The newly founded Nemglan Press is dedicated to this very endeavour. Their focus is, refreshingly, on fictive prose and poetry as a means of engaging imaginatively with the occult. This is not to create a false distinction between works of occult fiction and non-fiction, but rather to highlight the power of storytelling and poetry in inspiring gnosis. Their first Black Chapbook, Our Failing Shadows by Alexander Menid, has just been released and may be freely read in its entirety here.

I was fortunate to receive an early printed copy of the chapbook, and can confirm that those who prefer ink on paper will have much to look forward to in Nemglan’s future print editions. A great deal of care and attention has gone into the design and presentation of this work, which is both minimalist and evocative. The text is accompanied by sigils, echoing the poems in layers of symbolism drawing on a variety of spiritual traditions. They are well worth studying alongside the poetry itself.

Our Failing Shadows is a twilight text, best read at dusk or dawn. Indeed, many of the poems call on themes of liminality, the unseen and the shadowy presence of the dead within the land. Few spirits are named, and those that are not draw power from their ambiguity. The poems vary in voice and style, some are invocatory, others bold statements of identity from the otherworld. The spirits are called and given a voice, and sometimes that voice whispers things uncomfortable to hear. The poet engages with concepts of sin, both religious and ecological. ‘Anticosmic’ and ‘A Curse (for Humankind)’ confront us with the fact that however much we other ourselves, we cannot escape our humanity.

My personal favourites in the collection were ‘A Folk-Song for Midsummer’ – which begs to be set to music, ‘The Spirit-Ways’ – which engages the sort of ancestral memory we sometimes experience when walking old roads, and ‘The Watcher’ – an antidote perhaps to the sins explored in other pages.

For those who do not reach for poetry automatically, rest assured that you will find this work both engaging and eerily familiar. It draws in form and style on ancient hymns, spells, psalms, charms and folk music. It is also a text that can be worked, including invocations to spirits and even a solitary rite, with full instructions. This is not a passive book about someone else’s spiritual experience, but one which the reader too may become involved in.

This is an exciting start for Nemglan Press and I eagerly anticipate the next in their Black chapbook series. The only challenge I perceive ahead for them is to match the quality of this first volume.

As above, so they grow: Herbs and the Stars 


Note: this essay is written from the perspective of traditional astrology, not modern astronomy, therefore ‘planets’ refers to the five planets visible to the naked eye (Mercury, Venus, Mars, Jupiter, Saturn) plus the luminaries (the Sun and the Moon), and ‘stars’ refers to all celestial bodies, including the planets and luminaries.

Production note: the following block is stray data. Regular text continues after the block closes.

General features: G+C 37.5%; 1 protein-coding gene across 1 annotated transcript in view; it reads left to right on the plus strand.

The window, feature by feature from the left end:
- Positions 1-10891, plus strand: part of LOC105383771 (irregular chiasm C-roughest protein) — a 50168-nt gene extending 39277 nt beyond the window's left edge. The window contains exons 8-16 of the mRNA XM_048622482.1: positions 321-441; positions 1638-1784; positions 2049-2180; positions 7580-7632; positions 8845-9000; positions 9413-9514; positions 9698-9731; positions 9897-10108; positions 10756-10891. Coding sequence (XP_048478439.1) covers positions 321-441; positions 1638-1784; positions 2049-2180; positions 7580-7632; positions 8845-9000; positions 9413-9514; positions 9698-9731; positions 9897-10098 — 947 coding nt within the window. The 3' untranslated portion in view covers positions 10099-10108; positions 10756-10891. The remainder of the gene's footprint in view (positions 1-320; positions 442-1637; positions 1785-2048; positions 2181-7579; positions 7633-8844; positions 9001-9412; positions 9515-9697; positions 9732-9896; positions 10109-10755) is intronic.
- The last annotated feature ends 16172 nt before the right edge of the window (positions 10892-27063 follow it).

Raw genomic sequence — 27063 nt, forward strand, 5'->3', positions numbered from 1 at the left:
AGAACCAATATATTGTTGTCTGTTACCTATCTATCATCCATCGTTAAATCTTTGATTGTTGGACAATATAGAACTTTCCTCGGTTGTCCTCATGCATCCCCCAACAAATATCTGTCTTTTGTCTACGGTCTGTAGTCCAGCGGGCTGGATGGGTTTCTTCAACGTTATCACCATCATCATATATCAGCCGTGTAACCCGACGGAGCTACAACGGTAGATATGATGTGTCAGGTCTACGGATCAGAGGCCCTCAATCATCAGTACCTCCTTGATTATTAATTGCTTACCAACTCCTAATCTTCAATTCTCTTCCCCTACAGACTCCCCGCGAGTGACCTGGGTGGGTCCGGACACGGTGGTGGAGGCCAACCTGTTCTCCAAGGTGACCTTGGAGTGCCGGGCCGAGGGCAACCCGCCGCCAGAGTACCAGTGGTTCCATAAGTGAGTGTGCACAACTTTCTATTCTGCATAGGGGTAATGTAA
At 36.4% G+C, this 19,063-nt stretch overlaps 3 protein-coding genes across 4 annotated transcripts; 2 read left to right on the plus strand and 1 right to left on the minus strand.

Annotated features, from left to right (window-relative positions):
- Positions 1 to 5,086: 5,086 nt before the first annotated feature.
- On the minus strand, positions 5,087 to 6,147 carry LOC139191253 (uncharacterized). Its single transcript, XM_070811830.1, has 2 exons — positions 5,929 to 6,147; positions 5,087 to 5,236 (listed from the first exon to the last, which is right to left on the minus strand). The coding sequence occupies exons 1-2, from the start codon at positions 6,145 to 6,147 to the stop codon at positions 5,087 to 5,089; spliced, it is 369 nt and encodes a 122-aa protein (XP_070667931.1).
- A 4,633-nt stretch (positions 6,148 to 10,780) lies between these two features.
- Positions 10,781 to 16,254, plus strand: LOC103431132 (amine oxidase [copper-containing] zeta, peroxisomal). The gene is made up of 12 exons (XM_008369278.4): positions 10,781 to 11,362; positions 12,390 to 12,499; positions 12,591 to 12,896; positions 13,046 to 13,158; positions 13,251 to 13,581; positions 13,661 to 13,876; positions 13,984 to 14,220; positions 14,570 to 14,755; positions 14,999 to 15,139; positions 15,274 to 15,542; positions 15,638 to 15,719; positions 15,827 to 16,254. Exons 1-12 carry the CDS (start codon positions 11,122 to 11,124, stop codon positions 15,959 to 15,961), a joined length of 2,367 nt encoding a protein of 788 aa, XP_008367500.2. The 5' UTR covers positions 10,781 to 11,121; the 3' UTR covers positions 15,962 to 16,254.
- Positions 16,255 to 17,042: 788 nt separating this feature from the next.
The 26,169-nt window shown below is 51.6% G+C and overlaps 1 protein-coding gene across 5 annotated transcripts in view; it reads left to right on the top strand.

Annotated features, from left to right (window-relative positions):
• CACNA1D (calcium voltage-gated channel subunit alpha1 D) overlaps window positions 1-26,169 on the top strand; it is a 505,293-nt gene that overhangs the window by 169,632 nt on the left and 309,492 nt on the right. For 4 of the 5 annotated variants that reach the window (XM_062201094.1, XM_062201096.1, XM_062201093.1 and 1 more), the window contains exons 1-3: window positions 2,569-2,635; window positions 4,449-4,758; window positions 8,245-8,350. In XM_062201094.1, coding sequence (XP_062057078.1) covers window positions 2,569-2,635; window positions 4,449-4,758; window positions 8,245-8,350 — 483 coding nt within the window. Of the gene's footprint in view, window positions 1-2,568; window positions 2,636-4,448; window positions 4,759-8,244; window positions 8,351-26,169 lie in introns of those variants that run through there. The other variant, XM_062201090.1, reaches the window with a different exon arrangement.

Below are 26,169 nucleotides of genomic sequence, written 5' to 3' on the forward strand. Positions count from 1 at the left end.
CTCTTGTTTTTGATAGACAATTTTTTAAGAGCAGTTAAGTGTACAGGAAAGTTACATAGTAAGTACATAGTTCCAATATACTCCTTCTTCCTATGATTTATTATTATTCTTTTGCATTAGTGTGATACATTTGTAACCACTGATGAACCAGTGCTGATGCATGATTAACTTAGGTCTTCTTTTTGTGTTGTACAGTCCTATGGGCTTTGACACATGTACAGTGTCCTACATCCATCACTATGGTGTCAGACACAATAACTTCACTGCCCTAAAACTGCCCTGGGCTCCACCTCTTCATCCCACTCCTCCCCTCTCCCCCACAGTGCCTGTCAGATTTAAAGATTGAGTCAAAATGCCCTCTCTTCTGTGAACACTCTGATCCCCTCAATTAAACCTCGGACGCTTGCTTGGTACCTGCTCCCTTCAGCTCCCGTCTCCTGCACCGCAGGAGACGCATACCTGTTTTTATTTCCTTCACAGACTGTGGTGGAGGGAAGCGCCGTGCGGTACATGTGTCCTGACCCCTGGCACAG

Any herbalist who has picked up a copy of Culpeper will be familiar with the connection between herbs and astrology. Indeed, astrological herbalism is deeply imbedded in the history of magic and medicine. The roots of this science lie in antiquity, evident most explicitly in Thessalos of Tralles text on the Powers of Herbs (1st century CE), which he claimed as a revelation from the god Asclepius. Thessalos asks the god why the herbal recipes he has taken from an ancient book did not work for him, Asclepius replies:

King Nechepso, a man of most sound mind and all honourable forms of excellence, did not obtain from an utterance of the gods what you are seeking to learn. Since he had a good natural ability, he observed the sympathy of stones and plants with the stars, but he did not know the correct times and places one must pick the plants. For the produce of every season grows and withers under the influence of the stars. That divine spirit, which is most refined, pervades throughout all substance and most of all throughout those places where the influences of the stars are produced upon the cosmic foundation. ¹

This passage describes the theory of celestial influence. It is further developed in al-Kindi’s De radiis stellarum (9th cent. CE) – a hugely influential text of medieval science, which describes the cosmos as a divine harmony between the celestial and terrestrial worlds, with the stars regulating events on earth through celestial ‘rays’.
This concept contributed to astrological medicine, which attributes each organ and section of the body to one of the twelve signs and governs appropriate times for treatment as well as informing diagnosis. Agrippa explains in the first book Of Occult Philosophy (1531 CE), the relationship between the celestial bodies, the human body and herbs. According to Agrippa, the planets have dominion over plants, animals and stones, which are known as ‘lunary,’ ‘solary,’ ‘saturnine’ etc.

Agrippa explains how we might understand which planet a herb falls under: